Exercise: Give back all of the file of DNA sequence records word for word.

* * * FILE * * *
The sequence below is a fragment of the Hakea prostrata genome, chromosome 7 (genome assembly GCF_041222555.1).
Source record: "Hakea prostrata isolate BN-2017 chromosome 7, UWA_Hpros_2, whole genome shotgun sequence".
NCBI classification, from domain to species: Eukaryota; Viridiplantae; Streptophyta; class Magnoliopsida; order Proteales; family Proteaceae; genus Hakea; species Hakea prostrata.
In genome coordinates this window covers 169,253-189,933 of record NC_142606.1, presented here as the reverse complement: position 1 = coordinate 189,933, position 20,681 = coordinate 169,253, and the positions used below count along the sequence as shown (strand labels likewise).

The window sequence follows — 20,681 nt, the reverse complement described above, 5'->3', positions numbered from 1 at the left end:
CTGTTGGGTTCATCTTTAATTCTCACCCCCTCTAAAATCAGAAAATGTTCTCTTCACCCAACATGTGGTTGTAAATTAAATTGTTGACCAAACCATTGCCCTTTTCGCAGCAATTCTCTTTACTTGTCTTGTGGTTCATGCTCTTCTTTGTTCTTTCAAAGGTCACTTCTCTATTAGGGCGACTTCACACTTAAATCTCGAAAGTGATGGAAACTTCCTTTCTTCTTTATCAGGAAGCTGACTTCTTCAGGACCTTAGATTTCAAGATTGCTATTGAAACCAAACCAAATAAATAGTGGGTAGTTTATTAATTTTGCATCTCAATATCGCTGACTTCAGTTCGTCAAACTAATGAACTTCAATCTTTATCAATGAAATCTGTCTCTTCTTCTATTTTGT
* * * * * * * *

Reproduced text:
The sequence below is a fragment of the Hakea prostrata genome, chromosome 7 (genome assembly GCF_041222555.1).
Source record: "Hakea prostrata isolate BN-2017 chromosome 7, UWA_Hpros_2, whole genome shotgun sequence".
NCBI classification, from domain to species: Eukaryota; Viridiplantae; Streptophyta; class Magnoliopsida; order Proteales; family Proteaceae; genus Hakea; species Hakea prostrata.
In genome coordinates this window covers 169,253-189,933 of record NC_142606.1, presented here as the reverse complement: position 1 = coordinate 189,933, position 20,681 = coordinate 169,253, and the positions used below count along the sequence as shown (strand labels likewise).

The window sequence follows — 20,681 nt, the reverse complement described above, 5'->3', positions numbered from 1 at the left end:
CTGTTGGGTTCATCTTTAATTCTCACCCCCTCTAAAATCAGAAAATGTTCTCTTCACCCAACATGTGGTTGTAAATTAAATTGTTGACCAAACCATTGCCCTTTTCGCAGCAATTCTCTTTACTTGTCTTGTGGTTCATGCTCTTCTTTGTTCTTTCAAAGGTCACTTCTCTATTAGGGCGACTTCACACTTAAATCTCGAAAGTGATGGAAACTTCCTTTCTTCTTTATCAGGAAGCTGACTTCTTCAGGACCTTAGATTTCAAGATTGCTATTGAAACCAAACCAAATAAATAGTGGGTAGTTTATTAATTTTGCATCTCAATATCGCTGACTTCAGTTCGTCAAACTAATGAACTTCAATCTTTATCAATGAAATCTGTCTCTTCTTCTATTTTGT